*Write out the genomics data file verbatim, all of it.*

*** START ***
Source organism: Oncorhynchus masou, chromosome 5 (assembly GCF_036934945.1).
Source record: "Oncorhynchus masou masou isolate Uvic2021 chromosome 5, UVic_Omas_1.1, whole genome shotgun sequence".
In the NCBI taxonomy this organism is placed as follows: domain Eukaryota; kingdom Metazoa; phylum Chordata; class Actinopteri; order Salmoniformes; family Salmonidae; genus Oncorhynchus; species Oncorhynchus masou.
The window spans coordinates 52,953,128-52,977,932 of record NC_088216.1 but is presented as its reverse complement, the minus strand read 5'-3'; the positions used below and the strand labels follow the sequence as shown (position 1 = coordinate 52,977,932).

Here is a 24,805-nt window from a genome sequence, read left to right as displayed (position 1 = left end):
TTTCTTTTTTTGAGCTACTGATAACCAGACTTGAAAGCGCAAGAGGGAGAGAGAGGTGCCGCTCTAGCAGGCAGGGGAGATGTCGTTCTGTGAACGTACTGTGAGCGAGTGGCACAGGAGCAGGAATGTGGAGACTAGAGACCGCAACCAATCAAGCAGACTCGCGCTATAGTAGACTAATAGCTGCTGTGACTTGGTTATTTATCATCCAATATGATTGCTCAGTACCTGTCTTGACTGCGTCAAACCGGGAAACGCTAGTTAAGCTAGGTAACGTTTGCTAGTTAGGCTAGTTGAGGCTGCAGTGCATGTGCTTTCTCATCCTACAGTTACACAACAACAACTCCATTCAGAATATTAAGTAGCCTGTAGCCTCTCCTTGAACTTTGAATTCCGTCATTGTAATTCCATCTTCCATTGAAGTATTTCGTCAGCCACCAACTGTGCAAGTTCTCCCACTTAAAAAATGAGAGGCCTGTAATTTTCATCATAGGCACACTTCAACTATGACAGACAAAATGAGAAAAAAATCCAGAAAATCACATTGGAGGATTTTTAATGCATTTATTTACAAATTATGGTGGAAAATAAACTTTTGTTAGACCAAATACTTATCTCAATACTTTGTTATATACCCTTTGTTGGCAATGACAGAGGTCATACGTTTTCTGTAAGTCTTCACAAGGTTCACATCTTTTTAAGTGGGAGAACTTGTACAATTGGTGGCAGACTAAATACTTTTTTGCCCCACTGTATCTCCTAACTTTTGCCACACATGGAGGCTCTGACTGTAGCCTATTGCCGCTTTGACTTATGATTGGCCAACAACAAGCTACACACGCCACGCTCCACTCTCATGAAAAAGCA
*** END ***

Source organism: Oncorhynchus masou, chromosome 5 (assembly GCF_036934945.1).
Source record: "Oncorhynchus masou masou isolate Uvic2021 chromosome 5, UVic_Omas_1.1, whole genome shotgun sequence".
In the NCBI taxonomy this organism is placed as follows: domain Eukaryota; kingdom Metazoa; phylum Chordata; class Actinopteri; order Salmoniformes; family Salmonidae; genus Oncorhynchus; species Oncorhynchus masou.
The window spans coordinates 52,953,128-52,977,932 of record NC_088216.1 but is presented as its reverse complement, the minus strand read 5'-3'; the positions used below and the strand labels follow the sequence as shown (position 1 = coordinate 52,977,932).

Here is a 24,805-nt window from a genome sequence, read left to right as displayed (position 1 = left end):
TTTCTTTTTTTGAGCTACTGATAACCAGACTTGAAAGCGCAAGAGGGAGAGAGAGGTGCCGCTCTAGCAGGCAGGGGAGATGTCGTTCTGTGAACGTACTGTGAGCGAGTGGCACAGGAGCAGGAATGTGGAGACTAGAGACCGCAACCAATCAAGCAGACTCGCGCTATAGTAGACTAATAGCTGCTGTGACTTGGTTATTTATCATCCAATATGATTGCTCAGTACCTGTCTTGACTGCGTCAAACCGGGAAACGCTAGTTAAGCTAGGTAACGTTTGCTAGTTAGGCTAGTTGAGGCTGCAGTGCATGTGCTTTCTCATCCTACAGTTACACAACAACAACTCCATTCAGAATATTAAGTAGCCTGTAGCCTCTCCTTGAACTTTGAATTCCGTCATTGTAATTCCATCTTCCATTGAAGTATTTCGTCAGCCACCAACTGTGCAAGTTCTCCCACTTAAAAAATGAGAGGCCTGTAATTTTCATCATAGGCACACTTCAACTATGACAGACAAAATGAGAAAAAAATCCAGAAAATCACATTGGAGGATTTTTAATGCATTTATTTACAAATTATGGTGGAAAATAAACTTTTGTTAGACCAAATACTTATCTCAATACTTTGTTATATACCCTTTGTTGGCAATGACAGAGGTCATACGTTTTCTGTAAGTCTTCACAAGGTTCACATCTTTTTAAGTGGGAGAACTTGTACAATTGGTGGCAGACTAAATACTTTTTTGCCCCACTGTATCTCCTAACTTTTGCCACACATGGAGGCTCTGACTGTAGCCTATTGCCGCTTTGACTTATGATTGGCCAACAACAAGCTACACACGCCACGCTCCACTCTCATGAAAAAGCA